Comics are known to have social, economic, political or religious overtones – making them relevant in the contemporary community. It’s one of the characteristics that make comics great for children and adults alike. Iron Man is a dandy one.

Wednesday, November 26, 2008


The Halloween tree is down and the Christmas one is ready to go. It’s the same tree, but with different decorations and lights. Last night the House of Jack watched our first Christmas flick. The daughter chose The Simpsons Christmas on dvd. Nice intro to the season.

It makes plenty of folks mad enough, I know, but Thanksgiving signals the beginning of the season for us. Bear in mind, 80 percent of our gifts are already purchased. We’ve helped Grandma do her shopping too.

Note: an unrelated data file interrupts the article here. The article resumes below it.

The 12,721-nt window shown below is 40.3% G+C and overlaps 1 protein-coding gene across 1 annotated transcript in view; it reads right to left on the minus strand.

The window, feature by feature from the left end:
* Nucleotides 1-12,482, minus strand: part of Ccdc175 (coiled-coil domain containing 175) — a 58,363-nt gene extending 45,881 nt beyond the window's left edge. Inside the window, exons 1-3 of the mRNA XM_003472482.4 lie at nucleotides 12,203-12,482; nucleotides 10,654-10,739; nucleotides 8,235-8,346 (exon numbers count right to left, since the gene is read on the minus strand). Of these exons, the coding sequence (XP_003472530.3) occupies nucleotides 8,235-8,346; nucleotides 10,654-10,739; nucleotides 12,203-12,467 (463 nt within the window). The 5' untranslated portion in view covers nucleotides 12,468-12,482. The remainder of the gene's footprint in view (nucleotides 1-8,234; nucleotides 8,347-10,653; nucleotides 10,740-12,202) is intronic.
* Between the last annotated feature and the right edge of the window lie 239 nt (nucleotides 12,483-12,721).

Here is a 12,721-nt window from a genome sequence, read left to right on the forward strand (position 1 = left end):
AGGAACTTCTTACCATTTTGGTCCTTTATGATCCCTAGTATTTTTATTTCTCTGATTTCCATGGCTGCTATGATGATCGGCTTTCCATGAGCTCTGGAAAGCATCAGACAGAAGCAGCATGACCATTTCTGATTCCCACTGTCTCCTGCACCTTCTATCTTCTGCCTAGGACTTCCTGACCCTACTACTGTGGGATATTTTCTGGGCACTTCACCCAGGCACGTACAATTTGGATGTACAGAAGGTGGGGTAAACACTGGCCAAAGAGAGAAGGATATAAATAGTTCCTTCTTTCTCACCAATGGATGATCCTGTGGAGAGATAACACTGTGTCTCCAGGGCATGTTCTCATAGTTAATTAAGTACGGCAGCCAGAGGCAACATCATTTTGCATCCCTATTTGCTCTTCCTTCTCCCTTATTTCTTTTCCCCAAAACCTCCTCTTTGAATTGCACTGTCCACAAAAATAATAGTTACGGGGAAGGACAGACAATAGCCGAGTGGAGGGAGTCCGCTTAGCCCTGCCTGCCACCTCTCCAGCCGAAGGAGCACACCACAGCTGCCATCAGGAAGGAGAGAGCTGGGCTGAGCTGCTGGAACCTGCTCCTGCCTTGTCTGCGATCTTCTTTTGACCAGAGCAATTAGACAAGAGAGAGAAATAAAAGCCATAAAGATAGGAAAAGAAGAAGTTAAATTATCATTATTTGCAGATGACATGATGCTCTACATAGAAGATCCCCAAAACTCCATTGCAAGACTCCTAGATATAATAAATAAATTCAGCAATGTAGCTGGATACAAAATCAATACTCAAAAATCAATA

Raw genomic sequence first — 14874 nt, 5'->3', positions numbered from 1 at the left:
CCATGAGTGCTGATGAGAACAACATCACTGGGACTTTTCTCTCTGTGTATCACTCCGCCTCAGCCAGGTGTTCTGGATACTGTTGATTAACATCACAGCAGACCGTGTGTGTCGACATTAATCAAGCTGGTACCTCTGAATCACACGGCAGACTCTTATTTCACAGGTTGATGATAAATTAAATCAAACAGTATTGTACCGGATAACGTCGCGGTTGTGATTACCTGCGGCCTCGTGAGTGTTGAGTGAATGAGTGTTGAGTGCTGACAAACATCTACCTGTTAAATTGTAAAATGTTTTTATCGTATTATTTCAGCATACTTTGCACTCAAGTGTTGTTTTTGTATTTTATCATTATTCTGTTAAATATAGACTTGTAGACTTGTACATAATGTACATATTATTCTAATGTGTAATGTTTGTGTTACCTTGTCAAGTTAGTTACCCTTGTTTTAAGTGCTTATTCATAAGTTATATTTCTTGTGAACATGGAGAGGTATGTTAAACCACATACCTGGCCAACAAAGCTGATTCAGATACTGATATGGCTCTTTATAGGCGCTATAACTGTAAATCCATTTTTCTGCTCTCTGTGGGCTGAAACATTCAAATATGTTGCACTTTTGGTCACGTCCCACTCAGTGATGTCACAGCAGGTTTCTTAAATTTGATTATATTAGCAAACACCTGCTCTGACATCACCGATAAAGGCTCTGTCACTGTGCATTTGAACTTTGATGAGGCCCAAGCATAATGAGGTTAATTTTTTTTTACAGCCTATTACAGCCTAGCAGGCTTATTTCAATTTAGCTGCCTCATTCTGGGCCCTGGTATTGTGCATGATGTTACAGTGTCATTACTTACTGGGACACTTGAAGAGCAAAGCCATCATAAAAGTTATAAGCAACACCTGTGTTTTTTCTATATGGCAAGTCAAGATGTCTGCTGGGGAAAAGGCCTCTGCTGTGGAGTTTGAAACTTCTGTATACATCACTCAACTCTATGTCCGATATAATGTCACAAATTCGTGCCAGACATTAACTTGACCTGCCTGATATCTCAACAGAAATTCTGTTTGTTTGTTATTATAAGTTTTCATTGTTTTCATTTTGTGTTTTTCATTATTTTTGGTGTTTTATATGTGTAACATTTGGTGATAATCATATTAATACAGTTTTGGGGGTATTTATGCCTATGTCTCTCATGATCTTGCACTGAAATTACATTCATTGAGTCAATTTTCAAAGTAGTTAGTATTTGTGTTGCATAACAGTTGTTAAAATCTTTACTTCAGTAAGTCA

It feels good to have so much stress out of the way by this time. It makes the holiday season feel like a holiday rather than a burden. Later this week we will kick on the Elvis Christmas CD – cause it ain’t Christmas without Elvis – and put the decorations on the Christmas tree. Soon, we will need to watch the greatest Christmas movie ever: A Christmas Story. Anyone who disagrees will be shot with a Red Ryder BB gun like the criminal they are.

Tuesday, November 25, 2008


A shot of some of the cast.

A revamp of Star Trek with new characters? I never thought I would see the day. I figured they would play the old characters to death or just stick with newer – but established – characters within the universe (New Gen, Deep Space 9 et al.). Perhaps that horse is dead. J.J. Abrams (Mission Impossible III, Lost, Alias) is rekicking the franchise with the old crew, but played with newer, younger and skinnier stars.